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March 23, 2020


Preventing Cross-contamination in Food Production

Here at Strip Curtains Direct, we offer a range of Anti-Microbial plastic door curtains which can be used in many different settings - from offices and warehouses to food retail premises. One of the industries where PVC strip curtains are used quite often is the food production industry as standard grade PVC has many features which they find useful - especially for the prevention of cross-contamination. But what is cross-contamination in food production and how can our range of PVC strip curtains help to prevent it?

What is cross-contamination?

Cross-contamination is the name given to the transfer of allergens and other foreign substances from one surface to another due to poor sanitary procedures being followed.

The three most common sources of cross-contamination are:

  • Dirty equipment - kitchen equipment needs to be regularly cleaned to ensure cross-contamination does not occur, otherwise employees and customers could be in danger. If the equipment is not thoroughly washed and sanitised then pathogens could gather on them, which could then cause bacteria to spread.
  • Food - cross-contamination in food occurs most often when raw food is placed near cooked food, such as raw meat juices dripping onto other products. Bacteria can quickly spread and find its way into commercial kitchens and retail food outlets.
  • People - one of the most common causes of food cross-contamination is when employees handle or distribute food. One example of this is when an employee goes from one production line to another without washing his or her hands.

Cross-contamination in food production is a big issue as it can lead to food poisoning, so businesses who want to be successful have to work hard to ensure this does not happen.

Why is preventing cross-contamination important?

There are four main processes in food production (production, processing, preparation and distribution), and cross-contamination can occur in any of them. Having a strategy for preventing cross-contamination is vital, as is making sure it is strictly adhered to, as this will help prevent any issues from arising or harmful bacteria reaching the final customer

What are the dangers of cross-contamination in food production?

As we have mentioned above, the transfer of allergens and bacteria from one food product to another can be a major threat to human health. In fact, the World Health Organisation, who collect data on food poisoning on a yearly basis, recently reported that around 600 million people fall ill every year due to eating contaminated food, with 420 million people dying as a result. These are quite shocking figures, especially when you realise it is easily preventable.

The easiest way to kill bacteria is to ensure food is cooked and heated properly. However, if this cooked food then comes into contact with raw food, then cross-contamination could occur again. If the ready-cooked food is sold as is, then it won’t undergo another cooking process and so the bacteria will remain there and could cause harm to the customer who purchases it.

There are lots of stages in the food preparation process where cross-contamination can occur, including undercooking of food and storing the food at an incorrect temperature. It is essential for food preparation business owners to know where the risks are and to put steps in place to prevent issues from occurring.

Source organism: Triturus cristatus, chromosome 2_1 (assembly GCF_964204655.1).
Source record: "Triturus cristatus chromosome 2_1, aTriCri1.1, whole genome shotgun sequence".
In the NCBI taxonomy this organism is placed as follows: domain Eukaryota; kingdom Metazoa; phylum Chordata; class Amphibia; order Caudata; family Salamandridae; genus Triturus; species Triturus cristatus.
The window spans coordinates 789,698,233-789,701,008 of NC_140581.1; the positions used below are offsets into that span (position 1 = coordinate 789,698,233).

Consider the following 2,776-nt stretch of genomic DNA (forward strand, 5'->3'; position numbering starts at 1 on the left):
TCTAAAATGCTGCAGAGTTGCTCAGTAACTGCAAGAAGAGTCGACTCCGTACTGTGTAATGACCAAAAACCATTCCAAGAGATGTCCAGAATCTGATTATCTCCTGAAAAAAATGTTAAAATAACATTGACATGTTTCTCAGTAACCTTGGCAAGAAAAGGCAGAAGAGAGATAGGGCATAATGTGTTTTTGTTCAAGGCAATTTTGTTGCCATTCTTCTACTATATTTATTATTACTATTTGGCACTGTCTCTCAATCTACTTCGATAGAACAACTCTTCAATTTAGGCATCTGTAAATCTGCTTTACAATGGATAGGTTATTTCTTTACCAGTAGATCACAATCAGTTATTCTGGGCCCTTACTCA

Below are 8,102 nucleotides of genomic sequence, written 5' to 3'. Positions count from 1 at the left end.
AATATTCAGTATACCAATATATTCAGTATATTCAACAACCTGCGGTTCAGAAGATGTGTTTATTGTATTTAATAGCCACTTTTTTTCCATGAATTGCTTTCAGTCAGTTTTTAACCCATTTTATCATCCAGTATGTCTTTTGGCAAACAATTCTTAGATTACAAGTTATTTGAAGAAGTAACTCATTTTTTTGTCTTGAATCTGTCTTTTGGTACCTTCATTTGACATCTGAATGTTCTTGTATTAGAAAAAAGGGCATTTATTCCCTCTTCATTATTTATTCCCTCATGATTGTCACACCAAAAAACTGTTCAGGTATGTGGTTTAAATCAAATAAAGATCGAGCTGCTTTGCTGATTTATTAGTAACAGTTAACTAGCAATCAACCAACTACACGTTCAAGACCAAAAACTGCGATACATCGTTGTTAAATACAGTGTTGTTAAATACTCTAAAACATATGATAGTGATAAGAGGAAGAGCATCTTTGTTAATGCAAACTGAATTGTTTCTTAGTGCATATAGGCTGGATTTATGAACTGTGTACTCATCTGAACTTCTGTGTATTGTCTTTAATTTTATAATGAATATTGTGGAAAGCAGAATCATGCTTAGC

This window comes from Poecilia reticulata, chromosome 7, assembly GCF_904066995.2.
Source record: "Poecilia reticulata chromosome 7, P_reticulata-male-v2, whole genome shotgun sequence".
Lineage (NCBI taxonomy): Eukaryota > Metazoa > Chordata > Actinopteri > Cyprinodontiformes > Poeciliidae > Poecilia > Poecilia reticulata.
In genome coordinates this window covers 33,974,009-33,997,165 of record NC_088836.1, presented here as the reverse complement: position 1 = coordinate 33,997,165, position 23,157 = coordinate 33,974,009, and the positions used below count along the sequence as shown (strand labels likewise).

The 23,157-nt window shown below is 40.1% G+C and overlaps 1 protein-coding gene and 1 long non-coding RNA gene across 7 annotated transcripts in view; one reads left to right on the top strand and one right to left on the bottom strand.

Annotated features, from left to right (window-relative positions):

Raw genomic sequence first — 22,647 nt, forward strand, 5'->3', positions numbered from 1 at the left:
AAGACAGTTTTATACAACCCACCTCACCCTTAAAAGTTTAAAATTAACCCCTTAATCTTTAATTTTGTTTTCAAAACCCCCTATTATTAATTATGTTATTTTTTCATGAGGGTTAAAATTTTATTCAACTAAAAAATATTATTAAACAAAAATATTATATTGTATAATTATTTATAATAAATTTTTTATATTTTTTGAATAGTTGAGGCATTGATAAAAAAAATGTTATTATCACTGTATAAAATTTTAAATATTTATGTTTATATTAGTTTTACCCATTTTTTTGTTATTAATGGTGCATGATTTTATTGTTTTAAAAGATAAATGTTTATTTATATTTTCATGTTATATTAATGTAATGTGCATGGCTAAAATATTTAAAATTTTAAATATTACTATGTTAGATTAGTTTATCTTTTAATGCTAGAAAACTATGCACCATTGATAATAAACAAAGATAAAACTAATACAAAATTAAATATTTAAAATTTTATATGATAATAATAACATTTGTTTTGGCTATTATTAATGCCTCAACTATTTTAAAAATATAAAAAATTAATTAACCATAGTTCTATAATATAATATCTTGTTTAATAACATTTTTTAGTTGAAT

How to prevent cross-contamination

If you want to avoid cross-contamination, there are several steps you can undertake:

  • Employee training on personal hygiene. The first step in preventing cross-contamination is making sure your employees practice healthy personal hygiene. We cannot overemphasize the importance of it. Regular washing of the hands, wearing clean clothing and using hair nets and gloves are basics, but important. Food safety standards are constantly being updated as well, and you should ensure your employees are given regular training on the standards and the importance of upholding them in order to make sure your production line stays contamination-free.
  • Proper sanitation during storage. Another essential step in preventing food cross-contamination is keeping cooked and raw food separate. One of the ways that some food preparation centres achieve this is to have colour coded storage solutions to help employees visually distinguish what different workspaces should be used for. You can also use standard PVC curtains to separate different areas, as they are non-porous, which will prevent bacteria from growing, and they also help prevent airborne particles from moving from one area to another. 
  • Effective cleaning methods. Efficient, effective cleaning is a great way to prevent harmful bacteria from spreading, and so prevent cross-contamination. Employees should wash and disinfect equipment and surfaces between each task, and they should also ensure they are wearing clean clothes and gloves each time as well.

As you can see, cross-contamination in the food preparation industry is a big problem, but there are simple steps you can take to ensure you keep the risks to a minimum. Here at Strip Curtains Direct, we work hard to produce solutions to many of the issues that businesses face, such as offering fly screens to prevent flying insects from entering food premises, anti-static curtains for data centres, and a general range of strip curtains to help with energy efficiency.

If you have any questions about our range of plastic door curtains, please contact us on 0333 999 7171 or by email at sales@stripcurtainsdirect.com.